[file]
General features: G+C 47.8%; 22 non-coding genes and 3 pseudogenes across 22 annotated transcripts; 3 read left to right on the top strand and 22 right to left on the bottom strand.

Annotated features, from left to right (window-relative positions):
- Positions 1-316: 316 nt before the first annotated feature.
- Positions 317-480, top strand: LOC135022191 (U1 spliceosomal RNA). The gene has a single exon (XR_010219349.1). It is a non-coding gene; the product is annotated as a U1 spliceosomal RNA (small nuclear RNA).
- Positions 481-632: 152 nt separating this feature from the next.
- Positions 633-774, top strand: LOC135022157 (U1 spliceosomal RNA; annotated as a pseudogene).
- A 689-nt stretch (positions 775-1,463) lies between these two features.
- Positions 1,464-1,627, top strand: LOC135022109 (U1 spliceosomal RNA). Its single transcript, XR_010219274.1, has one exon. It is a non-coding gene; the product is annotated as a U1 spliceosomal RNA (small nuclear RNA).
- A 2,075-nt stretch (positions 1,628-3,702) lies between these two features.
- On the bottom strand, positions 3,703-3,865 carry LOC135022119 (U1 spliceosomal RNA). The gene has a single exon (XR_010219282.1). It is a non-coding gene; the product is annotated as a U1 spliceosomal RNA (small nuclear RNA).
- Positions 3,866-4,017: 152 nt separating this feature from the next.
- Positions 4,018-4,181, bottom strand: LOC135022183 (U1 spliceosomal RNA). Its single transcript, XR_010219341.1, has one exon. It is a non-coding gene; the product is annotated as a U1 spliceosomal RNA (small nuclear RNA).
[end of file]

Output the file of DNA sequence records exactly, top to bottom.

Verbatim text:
General features: G+C 47.8%; 22 non-coding genes and 3 pseudogenes across 22 annotated transcripts; 3 read left to right on the top strand and 22 right to left on the bottom strand.

Annotated features, from left to right (window-relative positions):
- Positions 1-316: 316 nt before the first annotated feature.
- Positions 317-480, top strand: LOC135022191 (U1 spliceosomal RNA). The gene has a single exon (XR_010219349.1). It is a non-coding gene; the product is annotated as a U1 spliceosomal RNA (small nuclear RNA).
- Positions 481-632: 152 nt separating this feature from the next.
- Positions 633-774, top strand: LOC135022157 (U1 spliceosomal RNA; annotated as a pseudogene).
- A 689-nt stretch (positions 775-1,463) lies between these two features.
- Positions 1,464-1,627, top strand: LOC135022109 (U1 spliceosomal RNA). Its single transcript, XR_010219274.1, has one exon. It is a non-coding gene; the product is annotated as a U1 spliceosomal RNA (small nuclear RNA).
- A 2,075-nt stretch (positions 1,628-3,702) lies between these two features.
- On the bottom strand, positions 3,703-3,865 carry LOC135022119 (U1 spliceosomal RNA). The gene has a single exon (XR_010219282.1). It is a non-coding gene; the product is annotated as a U1 spliceosomal RNA (small nuclear RNA).
- Positions 3,866-4,017: 152 nt separating this feature from the next.
- Positions 4,018-4,181, bottom strand: LOC135022183 (U1 spliceosomal RNA). Its single transcript, XR_010219341.1, has one exon. It is a non-coding gene; the product is annotated as a U1 spliceosomal RNA (small nuclear RNA).